Monday, 24 January 2011

Nova #3. Diamondheads are forever.

Nova #3, Diamondhead
"He's here!" declares the front cover, "The ultimate super-hero!"

No. It's not Superman and, sadly, the fact Nova's title only lasted twenty five issues would suggest the great comic book reading public didn't think he was the ultimate super-hero either. But what Nova was in his short run was by, all accounts, an attempt to produce a comic in the 1970s that could've been made in the 1960s.

I can see why, for comic creators, a nostalgic attempt to relive the comics of their younger days would appeal but was that ever going to mean anything to readers?

Here's what's going on. There's a villain called Diamondhead who, like many a Silver-Age villain, got his powers in an unlikely manner, this time by tripping over whilst seeking to rob a science institute, and falling into the path of its experimental laser beam. By some means unexplained, this turned him into a man made of living diamond, who therefore can't be harmed. Now, as well as wealth, he's after a box he thinks can enable him to defeat an unseen foe he refers to as the Dreaded One. From my knowledge of future issues, I'm assuming the Dreaded One was the Sphinx although I stand to be corrected.

Not that Diamondhead's blatant invulnerability to harm stops Nova from trying to harm him. Again and again our witless hero flings himself at the villain, only to find it doesn't even phase him. And still that doesn't lead him to change tack - and still he keeps flinging himself at Diamondhead. You do get the feeling from reading this issue that Nova isn't exactly the sharpest knife in the drawer. Perhaps we're meant to see Nova's inability to change tactics as a sign of his inexperience as a super-hero but, really, how much experience do you need in order to know that if head butting someone is hurting your head more than his, you're going to have to try something else?

Finally Diamondhead gets bored with hurting Nova's head and teams up, at the tale's end, with a villain called the Condor who likewise wants to sort out the Dreaded One.

No one loves a comic from a simpler time more than I do, so does this attempt at retro work?

On the strength of this issue, sadly not.

It has two big problems.

One is the hero's domestic set-up's too cosy. As we all know, Marvel super-heroes tend to have troublesome home lives, usually involving the loss of at least one legal guardian and the obligatory work and women troubles. But Nova's alter-ego Richard Rider has a mother and father and a brother and lives in suburban comfort. If there are girls in Rider's life to give him grief, there're no signs of them here, meaning that pretty much his only source of personal conflict seem to come from the school bully who, in the style of an early Flash Thompson, likes to give him a hard time. That brings us on to the other problem.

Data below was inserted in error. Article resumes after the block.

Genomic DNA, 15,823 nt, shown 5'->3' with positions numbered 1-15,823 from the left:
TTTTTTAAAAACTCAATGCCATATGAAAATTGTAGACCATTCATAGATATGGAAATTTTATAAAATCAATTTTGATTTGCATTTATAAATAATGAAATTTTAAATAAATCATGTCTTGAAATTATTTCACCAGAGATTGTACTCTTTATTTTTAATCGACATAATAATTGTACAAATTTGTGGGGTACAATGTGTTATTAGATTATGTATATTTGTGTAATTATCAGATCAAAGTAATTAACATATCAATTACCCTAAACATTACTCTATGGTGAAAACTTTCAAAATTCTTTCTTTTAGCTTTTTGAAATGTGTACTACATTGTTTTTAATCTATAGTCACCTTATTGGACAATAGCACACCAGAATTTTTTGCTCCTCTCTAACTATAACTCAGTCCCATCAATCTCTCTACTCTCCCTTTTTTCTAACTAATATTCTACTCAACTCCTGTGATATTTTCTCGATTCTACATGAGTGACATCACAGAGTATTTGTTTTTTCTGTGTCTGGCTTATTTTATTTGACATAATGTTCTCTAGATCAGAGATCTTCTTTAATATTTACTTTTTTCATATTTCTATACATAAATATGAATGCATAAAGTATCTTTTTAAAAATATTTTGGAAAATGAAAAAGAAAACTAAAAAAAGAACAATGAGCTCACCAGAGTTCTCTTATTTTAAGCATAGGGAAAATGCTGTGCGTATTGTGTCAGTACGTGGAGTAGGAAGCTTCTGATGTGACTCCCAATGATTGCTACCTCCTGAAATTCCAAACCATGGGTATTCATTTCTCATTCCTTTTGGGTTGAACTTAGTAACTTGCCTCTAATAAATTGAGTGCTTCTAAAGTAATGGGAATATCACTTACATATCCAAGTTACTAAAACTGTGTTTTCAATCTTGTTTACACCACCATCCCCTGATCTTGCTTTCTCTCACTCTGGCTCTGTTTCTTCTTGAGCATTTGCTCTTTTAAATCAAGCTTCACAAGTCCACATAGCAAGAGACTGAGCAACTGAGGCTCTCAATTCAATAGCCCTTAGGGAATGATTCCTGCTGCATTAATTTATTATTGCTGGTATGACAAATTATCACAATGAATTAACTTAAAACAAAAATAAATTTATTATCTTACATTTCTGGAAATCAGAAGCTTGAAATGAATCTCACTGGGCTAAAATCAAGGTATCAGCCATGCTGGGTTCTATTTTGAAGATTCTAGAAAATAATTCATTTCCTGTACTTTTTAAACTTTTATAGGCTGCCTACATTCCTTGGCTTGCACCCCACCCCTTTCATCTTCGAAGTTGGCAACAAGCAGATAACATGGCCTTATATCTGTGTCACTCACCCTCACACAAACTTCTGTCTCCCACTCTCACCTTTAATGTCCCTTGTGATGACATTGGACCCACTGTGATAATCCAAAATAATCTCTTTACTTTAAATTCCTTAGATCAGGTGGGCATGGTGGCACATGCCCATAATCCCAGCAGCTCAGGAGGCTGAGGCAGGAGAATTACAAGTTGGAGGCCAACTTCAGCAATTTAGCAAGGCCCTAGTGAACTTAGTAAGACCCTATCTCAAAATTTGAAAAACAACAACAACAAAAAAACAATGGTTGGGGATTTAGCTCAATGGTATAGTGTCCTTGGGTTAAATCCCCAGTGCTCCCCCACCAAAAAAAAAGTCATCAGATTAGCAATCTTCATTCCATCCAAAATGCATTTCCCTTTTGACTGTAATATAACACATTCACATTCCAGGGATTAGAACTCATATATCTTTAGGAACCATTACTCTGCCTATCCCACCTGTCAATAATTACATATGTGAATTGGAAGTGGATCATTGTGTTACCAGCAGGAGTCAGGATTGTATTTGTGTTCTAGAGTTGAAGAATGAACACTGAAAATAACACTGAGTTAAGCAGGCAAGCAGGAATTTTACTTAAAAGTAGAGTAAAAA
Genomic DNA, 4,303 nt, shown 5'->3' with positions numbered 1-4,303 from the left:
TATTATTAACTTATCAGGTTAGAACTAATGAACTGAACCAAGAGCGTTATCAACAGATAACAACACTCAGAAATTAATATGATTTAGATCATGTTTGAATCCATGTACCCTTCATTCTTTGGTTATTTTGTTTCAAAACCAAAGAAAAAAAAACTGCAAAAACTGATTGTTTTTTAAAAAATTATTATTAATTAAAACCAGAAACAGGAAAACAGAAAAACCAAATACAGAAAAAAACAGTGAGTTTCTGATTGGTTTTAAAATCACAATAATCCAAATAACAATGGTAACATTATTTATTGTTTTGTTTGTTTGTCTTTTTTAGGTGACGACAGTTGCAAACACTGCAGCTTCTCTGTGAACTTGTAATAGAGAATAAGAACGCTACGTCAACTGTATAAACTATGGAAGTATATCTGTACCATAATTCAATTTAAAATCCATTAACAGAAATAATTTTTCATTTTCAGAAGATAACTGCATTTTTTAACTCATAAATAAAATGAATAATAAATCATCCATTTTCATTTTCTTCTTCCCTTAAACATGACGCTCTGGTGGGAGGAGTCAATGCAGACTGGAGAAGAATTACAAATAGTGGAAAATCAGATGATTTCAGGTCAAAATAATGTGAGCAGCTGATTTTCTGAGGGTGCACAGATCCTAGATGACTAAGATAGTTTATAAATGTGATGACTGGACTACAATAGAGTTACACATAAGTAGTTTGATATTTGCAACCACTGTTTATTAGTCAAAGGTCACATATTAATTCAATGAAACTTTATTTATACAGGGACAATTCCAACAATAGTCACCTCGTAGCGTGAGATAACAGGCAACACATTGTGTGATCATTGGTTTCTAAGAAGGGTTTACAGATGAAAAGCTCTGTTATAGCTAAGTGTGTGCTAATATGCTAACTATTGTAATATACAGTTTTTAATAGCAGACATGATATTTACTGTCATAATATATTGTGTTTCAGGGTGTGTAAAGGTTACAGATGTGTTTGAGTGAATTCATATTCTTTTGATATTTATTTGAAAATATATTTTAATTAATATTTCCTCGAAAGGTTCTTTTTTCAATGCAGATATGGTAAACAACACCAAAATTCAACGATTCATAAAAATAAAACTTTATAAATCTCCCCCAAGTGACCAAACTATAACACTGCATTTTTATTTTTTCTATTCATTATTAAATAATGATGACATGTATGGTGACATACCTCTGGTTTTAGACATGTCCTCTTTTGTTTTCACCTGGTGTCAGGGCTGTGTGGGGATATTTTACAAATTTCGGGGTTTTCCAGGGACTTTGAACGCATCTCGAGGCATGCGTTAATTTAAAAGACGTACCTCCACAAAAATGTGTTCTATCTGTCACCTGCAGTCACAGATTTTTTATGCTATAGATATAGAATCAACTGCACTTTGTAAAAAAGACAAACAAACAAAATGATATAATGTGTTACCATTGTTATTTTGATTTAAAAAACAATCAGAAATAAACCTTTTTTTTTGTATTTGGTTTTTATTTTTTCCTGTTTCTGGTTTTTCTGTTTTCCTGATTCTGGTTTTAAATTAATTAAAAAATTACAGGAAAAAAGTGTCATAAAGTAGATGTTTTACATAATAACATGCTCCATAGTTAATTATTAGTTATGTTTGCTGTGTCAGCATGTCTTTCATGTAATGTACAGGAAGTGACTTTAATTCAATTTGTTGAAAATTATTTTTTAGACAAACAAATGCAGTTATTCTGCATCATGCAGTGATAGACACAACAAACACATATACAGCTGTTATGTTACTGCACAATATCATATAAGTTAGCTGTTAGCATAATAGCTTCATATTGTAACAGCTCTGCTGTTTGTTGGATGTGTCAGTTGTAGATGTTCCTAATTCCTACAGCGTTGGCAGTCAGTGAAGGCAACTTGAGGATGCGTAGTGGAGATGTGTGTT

He's Spider-Man.

You can't get away from it, virtually every line of dialogue Nova spouts in this comic sounds like it was written for the masked wall-crawler. It means you might as well be reading an issue of The Amazing Spider-Man with all emotional conflict removed.

The plot's also too straightforward, with no twists and turns. In fact, the one moment of intrigue comes with the claim by a person unseen that one of Richard Rider's friends has murdered someone. This is clearly meant to be a hook to make you buy future issues but just feels bizarre. I know next to nothing about the character in question but it seems obvious from what little I've seen here that he isn't a murderer.

The thing's solidly drawn as always by Sal Buscema (just how many books was he drawing for Marvel at this time?) but inked by Tom Palmer. We all know Tom Palmer's a great inker but I'm not convinced his style suits Buscema's pencils. It may sound a ridiculous thing to say but somehow it just looks too inky.

So, in the end it's a mildly diverting comic but there's really nothing that'd make you want to come back for more. I would say that's a shame but, as long as we had Spider-Man in two monthly mags, why would we ever have had a reason for mourning his imitator?


Wil said...

When was this '76? I'd have been 12 and was definitely pumped for Nova. A school mate's mum had taken us to our first comic mart and if that wasn't enough to make my comics-addled head explode there was Nova #1. I don't think I drew any parallels with Spidey (although they stand out like an angry Hulk now) and I only stayed with Nova for about 5 or 6 issues before the cosmicness of Kirby's The Eternals gripped me over another superhero but he'll always have a place in my memories for being there that Saturday afternoon.

I also remember it because I threw up in my mate's mum's car on the way home all over Hulk #200.

Steve said...

Yeah, it was the Autumn of 1976. I always remember this issue because at one point his mother gives him a steak sandwich. For some reason, as a twelve year old, the idea of putting a steak in a sandwich seemed completely wrong. I think I felt it was disrespectful towards the steak, which deserved to be part of a full and proper meal.

The Groovy Agent said...

This one came out in late August to be exact. I know 'cause I bought it for my 13th birthday. I like it a bit beter'n you (though I can't disagree with a lot of your points--my love for Sal B. combined with nostalgia is a hard thing to beat!), but that's what makes the intraweb innerestin', right?

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